Managing workplace risks can seem like an overwhelming task. The obligations on employers are onerous and include taking steps to avoid worker inadvertence. Many employers resent the workplace health and safety audit process particularly if, despite their best efforts, a worker is nonetheless injured. When I represented employers, I tried to encourage them to continue to be vigilant by pointing out that they will never know how many injuries their thorough risk assessments avoided.
It is worthwhile considering the common causes of worker injury, complaint and claim for compensation when designing a risk assessment of an employer’s operation. My anecdotal experience is that workers are most likely to make a claim when the following circumstances arise:-
- Toxic workplace culture
- Failure to conduct a risk assessment
- Failure to provide training to workers
- Failure to supervise workers
- Failure to keep proper human resource records.
Toxic Workplace Culture
When workers and employers cannot communicate clearly, injuries are more common and workers are more likely to pursue a claim for compensation. This is particularly the case when it comes to pure psychological/psychiatric injuries. A clear grievance procedure can often nip claims for bullying and harassment in the bud as can thorough training on Anti-Discrimination and Sexual Harassment obligations.
It is also true of physical injuries in that many workers identify potential risks in the workplace that may have been missed by employers. If they feel empowered to identify the problem to the employer early, the injury is less likely to happen. Even if the problem is identified too late and the worker has already been injured, a worker who feels comfortable reporting the injury early will be more likely to seek appropriate medical treatment and have a managed return to work. This improves the prospect that the injury will be contained and the worker will not seek damages at common law.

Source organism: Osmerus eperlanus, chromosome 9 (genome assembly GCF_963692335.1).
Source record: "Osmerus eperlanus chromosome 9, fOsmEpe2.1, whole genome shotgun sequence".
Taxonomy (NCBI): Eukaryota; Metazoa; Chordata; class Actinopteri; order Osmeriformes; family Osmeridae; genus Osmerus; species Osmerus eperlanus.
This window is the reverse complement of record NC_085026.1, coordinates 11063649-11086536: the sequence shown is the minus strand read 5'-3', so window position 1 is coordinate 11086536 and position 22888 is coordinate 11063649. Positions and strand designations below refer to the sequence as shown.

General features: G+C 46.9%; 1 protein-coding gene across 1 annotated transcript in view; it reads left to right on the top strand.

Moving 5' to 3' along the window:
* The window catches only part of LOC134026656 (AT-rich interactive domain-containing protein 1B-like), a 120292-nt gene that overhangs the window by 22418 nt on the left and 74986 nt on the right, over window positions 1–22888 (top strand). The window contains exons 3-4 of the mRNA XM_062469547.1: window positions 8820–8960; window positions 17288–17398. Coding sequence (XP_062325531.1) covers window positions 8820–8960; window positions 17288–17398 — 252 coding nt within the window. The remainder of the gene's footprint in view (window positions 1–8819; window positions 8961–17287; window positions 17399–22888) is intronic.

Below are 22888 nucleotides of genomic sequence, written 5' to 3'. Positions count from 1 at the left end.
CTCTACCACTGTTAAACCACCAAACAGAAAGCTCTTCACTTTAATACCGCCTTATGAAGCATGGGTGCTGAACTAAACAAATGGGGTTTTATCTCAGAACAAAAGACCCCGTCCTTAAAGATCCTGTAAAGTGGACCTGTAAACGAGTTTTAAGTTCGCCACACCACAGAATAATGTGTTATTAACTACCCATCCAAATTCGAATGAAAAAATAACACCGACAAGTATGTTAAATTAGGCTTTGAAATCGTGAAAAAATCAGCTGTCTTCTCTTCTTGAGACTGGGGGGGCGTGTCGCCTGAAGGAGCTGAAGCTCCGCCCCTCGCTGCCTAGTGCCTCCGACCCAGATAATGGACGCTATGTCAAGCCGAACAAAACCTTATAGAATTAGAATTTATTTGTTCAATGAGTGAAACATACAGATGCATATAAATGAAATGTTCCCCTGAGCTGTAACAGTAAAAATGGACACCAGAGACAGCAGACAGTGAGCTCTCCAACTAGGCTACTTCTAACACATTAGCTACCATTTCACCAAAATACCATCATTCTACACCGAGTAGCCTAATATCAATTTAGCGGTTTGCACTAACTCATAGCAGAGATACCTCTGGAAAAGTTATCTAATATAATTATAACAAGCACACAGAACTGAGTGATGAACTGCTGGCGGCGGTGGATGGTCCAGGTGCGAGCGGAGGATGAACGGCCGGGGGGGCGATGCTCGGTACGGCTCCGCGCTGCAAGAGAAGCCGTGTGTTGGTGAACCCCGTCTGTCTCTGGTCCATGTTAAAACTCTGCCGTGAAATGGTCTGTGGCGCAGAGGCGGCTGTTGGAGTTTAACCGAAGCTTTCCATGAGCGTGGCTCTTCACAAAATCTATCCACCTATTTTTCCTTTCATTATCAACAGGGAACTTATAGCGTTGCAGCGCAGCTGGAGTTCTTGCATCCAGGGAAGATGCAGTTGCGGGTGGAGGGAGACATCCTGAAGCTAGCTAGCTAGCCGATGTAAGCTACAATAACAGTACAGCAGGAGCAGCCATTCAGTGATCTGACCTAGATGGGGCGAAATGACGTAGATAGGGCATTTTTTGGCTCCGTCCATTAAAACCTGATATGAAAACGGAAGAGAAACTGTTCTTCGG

Failure to Conduct a Risk Assessment
Small businesses in particular tend not to conduct thorough risk assessments or safety audits. It is important to thoroughly consider every aspect of your operation including each task being undertaken by workers. There is a meme circulating through the business community in this time of digital disruption that the most dangerous words in business are “we have always done it that way”. That is also the enemy of a risk assessment. As soon as the business budget permits, it can be useful to engage an independent ergonomist to conduct a safety audit as this can avoid employers falling into the trap of thinking that the system of work is safe because it has always done hat way.
Failing to Provide Training
It is not enough to rely on a workers experience. You do not know if a worker has got into bad habits. Workers may have engaged in unsafe manual handling practices for years without suffering an injury and assumed that those practices were okay. It is incumbent on the employer to ensure that the workers are well versed in how to carry out the work duties safely.
Failure to Supervise Workers
Employers often mistakenly believe that they have discharged their duty to the worker by telling them how to do the job safely. However thorough any workplace safety training is, the employer remains obliged to ensure the worker is conducting the work safely. It is therefore important that the employer supervises the worker to ensure they are actually adhering to the safe procedure in which they have been trained.
Failure to Keep Proper Human Resource Records
Small businesses in particular can find maintaining proper records of their workers difficult. It is nonetheless important that at least basic records are maintained. I have had the situation where there is a dispute between the employer and the worker as to whether the worker was even employed at the time of the injury. It is therefore important to have at least some record of when employment commenced and ended.
Records of training are also important. It is a good practice to keep signed attendance records of workers at training sessions and even better practice is to have the worker complete a questionnaire to show that they understand the salient points of their workplace health and safety training. Details of what training was provided should also be kept.
If you identify a worker engaging in an unsafe practice, the supervisor should keep a note of the discussion where the worker was corrected even if there is no written warning issued.
A first aid register should be kept of any workers seeking first aid for any ailment.
Specific records that would be of assistance for the employer’s industry would also be identified as part of an independent safety audit.
It is important to remember that no steps you take will ever completely eliminate the prospect of a claim being made against the employer. However, businesses who take Workplace Health and Safety seriously will have fewer claims and will suffer less disruption to their operations than those who leave it to chance.